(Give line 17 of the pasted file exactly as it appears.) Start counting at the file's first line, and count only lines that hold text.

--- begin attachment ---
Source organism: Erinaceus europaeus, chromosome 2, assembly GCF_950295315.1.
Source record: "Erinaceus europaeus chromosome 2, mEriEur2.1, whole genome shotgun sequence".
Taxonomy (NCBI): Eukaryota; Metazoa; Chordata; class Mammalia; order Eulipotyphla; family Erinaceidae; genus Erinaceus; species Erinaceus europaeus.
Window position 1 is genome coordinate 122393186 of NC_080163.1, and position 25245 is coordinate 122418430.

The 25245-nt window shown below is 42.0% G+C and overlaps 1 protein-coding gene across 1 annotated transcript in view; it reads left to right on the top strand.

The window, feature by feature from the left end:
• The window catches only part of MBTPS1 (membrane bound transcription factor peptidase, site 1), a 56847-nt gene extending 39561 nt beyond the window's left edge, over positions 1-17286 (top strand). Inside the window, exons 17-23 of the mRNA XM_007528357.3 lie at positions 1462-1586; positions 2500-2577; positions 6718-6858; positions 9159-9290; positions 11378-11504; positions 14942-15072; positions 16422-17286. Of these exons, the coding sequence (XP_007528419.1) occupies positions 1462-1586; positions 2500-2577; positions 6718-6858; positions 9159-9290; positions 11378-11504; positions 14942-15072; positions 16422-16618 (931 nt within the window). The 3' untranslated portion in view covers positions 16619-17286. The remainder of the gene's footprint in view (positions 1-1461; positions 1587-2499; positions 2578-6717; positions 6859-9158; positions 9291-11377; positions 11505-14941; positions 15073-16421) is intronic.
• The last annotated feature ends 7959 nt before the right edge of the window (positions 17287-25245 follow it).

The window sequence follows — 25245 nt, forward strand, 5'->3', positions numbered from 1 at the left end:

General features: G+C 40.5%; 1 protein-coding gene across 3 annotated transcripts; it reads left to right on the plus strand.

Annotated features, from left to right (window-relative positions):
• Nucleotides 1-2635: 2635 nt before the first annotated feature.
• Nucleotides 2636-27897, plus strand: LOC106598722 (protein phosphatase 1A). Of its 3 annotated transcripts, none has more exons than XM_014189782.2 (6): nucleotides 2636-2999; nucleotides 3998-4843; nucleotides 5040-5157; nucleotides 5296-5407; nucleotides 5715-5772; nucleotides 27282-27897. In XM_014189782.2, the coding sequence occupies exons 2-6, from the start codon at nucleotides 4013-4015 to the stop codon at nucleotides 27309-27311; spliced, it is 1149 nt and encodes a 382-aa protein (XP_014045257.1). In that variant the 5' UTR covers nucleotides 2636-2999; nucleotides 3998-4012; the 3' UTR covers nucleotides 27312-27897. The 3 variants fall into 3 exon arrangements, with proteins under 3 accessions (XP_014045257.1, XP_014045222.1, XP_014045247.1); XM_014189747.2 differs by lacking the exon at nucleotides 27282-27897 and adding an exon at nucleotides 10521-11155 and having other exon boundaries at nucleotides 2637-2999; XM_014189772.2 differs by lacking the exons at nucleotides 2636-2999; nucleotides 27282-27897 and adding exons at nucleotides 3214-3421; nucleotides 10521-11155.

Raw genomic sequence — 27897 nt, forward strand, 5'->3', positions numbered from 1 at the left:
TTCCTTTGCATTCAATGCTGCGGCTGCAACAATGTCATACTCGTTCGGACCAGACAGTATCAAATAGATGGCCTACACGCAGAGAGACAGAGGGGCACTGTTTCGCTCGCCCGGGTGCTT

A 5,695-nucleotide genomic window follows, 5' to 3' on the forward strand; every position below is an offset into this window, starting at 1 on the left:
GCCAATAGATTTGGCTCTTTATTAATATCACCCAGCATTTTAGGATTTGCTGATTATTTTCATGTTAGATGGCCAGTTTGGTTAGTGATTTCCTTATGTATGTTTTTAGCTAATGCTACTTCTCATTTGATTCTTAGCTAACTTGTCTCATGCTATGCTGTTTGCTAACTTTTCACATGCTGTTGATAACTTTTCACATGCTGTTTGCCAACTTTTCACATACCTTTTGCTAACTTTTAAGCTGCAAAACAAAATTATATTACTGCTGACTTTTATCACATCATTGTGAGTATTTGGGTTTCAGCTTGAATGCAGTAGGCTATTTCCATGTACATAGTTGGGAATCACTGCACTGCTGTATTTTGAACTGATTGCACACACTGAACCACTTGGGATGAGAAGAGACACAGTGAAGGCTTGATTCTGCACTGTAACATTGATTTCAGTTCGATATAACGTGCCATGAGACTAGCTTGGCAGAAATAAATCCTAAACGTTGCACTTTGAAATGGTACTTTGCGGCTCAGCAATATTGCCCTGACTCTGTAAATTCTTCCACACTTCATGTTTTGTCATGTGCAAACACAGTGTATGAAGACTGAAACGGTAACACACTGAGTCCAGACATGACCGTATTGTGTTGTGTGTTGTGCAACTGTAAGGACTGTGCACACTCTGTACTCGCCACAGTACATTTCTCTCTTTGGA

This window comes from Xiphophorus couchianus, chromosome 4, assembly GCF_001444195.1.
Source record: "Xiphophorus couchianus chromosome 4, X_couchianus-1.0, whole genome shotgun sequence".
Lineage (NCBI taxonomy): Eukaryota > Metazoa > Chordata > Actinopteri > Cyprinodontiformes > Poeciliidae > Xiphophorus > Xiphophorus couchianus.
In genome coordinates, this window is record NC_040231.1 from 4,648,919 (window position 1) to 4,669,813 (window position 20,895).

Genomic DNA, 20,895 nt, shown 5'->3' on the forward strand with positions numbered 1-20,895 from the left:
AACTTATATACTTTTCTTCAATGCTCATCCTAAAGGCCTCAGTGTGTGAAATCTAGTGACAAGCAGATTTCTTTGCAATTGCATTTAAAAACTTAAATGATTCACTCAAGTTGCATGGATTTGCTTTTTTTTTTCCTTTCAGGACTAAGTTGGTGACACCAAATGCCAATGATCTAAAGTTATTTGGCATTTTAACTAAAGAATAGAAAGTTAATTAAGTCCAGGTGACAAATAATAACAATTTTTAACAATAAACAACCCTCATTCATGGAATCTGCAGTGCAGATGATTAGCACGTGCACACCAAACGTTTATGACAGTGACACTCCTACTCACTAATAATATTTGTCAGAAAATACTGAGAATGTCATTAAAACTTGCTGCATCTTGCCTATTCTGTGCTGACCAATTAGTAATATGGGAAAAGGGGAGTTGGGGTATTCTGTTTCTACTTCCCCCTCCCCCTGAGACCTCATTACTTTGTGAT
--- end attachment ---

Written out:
GCCAATAGATTTGGCTCTTTATTAATATCACCCAGCATTTTAGGATTTGCTGATTATTTTCATGTTAGATGGCCAGTTTGGTTAGTGATTTCCTTATGTATGTTTTTAGCTAATGCTACTTCTCATTTGATTCTTAGCTAACTTGTCTCATGCTATGCTGTTTGCTAACTTTTCACATGCTGTTGATAACTTTTCACATGCTGTTTGCCAACTTTTCACATACCTTTTGCTAACTTTTAAGCTGCAAAACAAAATTATATTACTGCTGACTTTTATCACATCATTGTGAGTATTTGGGTTTCAGCTTGAATGCAGTAGGCTATTTCCATGTACATAGTTGGGAATCACTGCACTGCTGTATTTTGAACTGATTGCACACACTGAACCACTTGGGATGAGAAGAGACACAGTGAAGGCTTGATTCTGCACTGTAACATTGATTTCAGTTCGATATAACGTGCCATGAGACTAGCTTGGCAGAAATAAATCCTAAACGTTGCACTTTGAAATGGTACTTTGCGGCTCAGCAATATTGCCCTGACTCTGTAAATTCTTCCACACTTCATGTTTTGTCATGTGCAAACACAGTGTATGAAGACTGAAACGGTAACACACTGAGTCCAGACATGACCGTATTGTGTTGTGTGTTGTGCAACTGTAAGGACTGTGCACACTCTGTACTCGCCACAGTACATTTCTCTCTTTGGA